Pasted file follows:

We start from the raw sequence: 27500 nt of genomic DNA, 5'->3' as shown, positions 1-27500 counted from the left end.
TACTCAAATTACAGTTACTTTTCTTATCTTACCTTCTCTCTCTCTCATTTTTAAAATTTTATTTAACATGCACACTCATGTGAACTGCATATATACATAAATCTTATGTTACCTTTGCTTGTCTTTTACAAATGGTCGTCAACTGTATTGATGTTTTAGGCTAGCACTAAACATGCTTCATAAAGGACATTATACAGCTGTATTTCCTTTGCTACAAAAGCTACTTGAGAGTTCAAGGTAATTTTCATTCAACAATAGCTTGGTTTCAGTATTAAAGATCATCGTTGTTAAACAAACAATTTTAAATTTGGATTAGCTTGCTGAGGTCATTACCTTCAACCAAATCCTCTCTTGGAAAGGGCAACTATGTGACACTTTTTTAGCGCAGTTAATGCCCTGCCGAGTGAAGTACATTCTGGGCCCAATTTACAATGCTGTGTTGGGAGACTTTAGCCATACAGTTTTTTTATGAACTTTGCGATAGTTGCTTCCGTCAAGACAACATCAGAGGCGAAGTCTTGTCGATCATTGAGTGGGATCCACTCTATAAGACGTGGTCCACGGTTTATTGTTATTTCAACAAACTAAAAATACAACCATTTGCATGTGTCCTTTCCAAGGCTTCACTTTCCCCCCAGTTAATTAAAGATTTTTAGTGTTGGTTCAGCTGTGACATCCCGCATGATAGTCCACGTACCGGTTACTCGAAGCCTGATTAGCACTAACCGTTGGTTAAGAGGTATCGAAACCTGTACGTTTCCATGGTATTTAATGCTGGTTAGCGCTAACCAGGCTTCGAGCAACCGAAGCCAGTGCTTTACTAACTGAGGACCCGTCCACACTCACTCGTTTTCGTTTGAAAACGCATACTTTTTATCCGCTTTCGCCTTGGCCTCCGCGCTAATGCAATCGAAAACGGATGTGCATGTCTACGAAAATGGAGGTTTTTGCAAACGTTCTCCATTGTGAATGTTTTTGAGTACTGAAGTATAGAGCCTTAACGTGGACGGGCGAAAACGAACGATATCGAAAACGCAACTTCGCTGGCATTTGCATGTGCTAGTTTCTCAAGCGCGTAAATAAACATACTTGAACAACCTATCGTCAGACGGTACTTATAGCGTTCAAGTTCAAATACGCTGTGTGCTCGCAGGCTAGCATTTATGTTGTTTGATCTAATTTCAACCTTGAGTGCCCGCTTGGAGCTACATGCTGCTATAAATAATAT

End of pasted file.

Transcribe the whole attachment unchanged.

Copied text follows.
We start from the raw sequence: 27500 nt of genomic DNA, 5'->3' as shown, positions 1-27500 counted from the left end.
TACTCAAATTACAGTTACTTTTCTTATCTTACCTTCTCTCTCTCTCATTTTTAAAATTTTATTTAACATGCACACTCATGTGAACTGCATATATACATAAATCTTATGTTACCTTTGCTTGTCTTTTACAAATGGTCGTCAACTGTATTGATGTTTTAGGCTAGCACTAAACATGCTTCATAAAGGACATTATACAGCTGTATTTCCTTTGCTACAAAAGCTACTTGAGAGTTCAAGGTAATTTTCATTCAACAATAGCTTGGTTTCAGTATTAAAGATCATCGTTGTTAAACAAACAATTTTAAATTTGGATTAGCTTGCTGAGGTCATTACCTTCAACCAAATCCTCTCTTGGAAAGGGCAACTATGTGACACTTTTTTAGCGCAGTTAATGCCCTGCCGAGTGAAGTACATTCTGGGCCCAATTTACAATGCTGTGTTGGGAGACTTTAGCCATACAGTTTTTTTATGAACTTTGCGATAGTTGCTTCCGTCAAGACAACATCAGAGGCGAAGTCTTGTCGATCATTGAGTGGGATCCACTCTATAAGACGTGGTCCACGGTTTATTGTTATTTCAACAAACTAAAAATACAACCATTTGCATGTGTCCTTTCCAAGGCTTCACTTTCCCCCCAGTTAATTAAAGATTTTTAGTGTTGGTTCAGCTGTGACATCCCGCATGATAGTCCACGTACCGGTTACTCGAAGCCTGATTAGCACTAACCGTTGGTTAAGAGGTATCGAAACCTGTACGTTTCCATGGTATTTAATGCTGGTTAGCGCTAACCAGGCTTCGAGCAACCGAAGCCAGTGCTTTACTAACTGAGGACCCGTCCACACTCACTCGTTTTCGTTTGAAAACGCATACTTTTTATCCGCTTTCGCCTTGGCCTCCGCGCTAATGCAATCGAAAACGGATGTGCATGTCTACGAAAATGGAGGTTTTTGCAAACGTTCTCCATTGTGAATGTTTTTGAGTACTGAAGTATAGAGCCTTAACGTGGACGGGCGAAAACGAACGATATCGAAAACGCAACTTCGCTGGCATTTGCATGTGCTAGTTTCTCAAGCGCGTAAATAAACATACTTGAACAACCTATCGTCAGACGGTACTTATAGCGTTCAAGTTCAAATACGCTGTGTGCTCGCAGGCTAGCATTTATGTTGTTTGATCTAATTTCAACCTTGAGTGCCCGCTTGGAGCTACATGCTGCTATAAATAATAT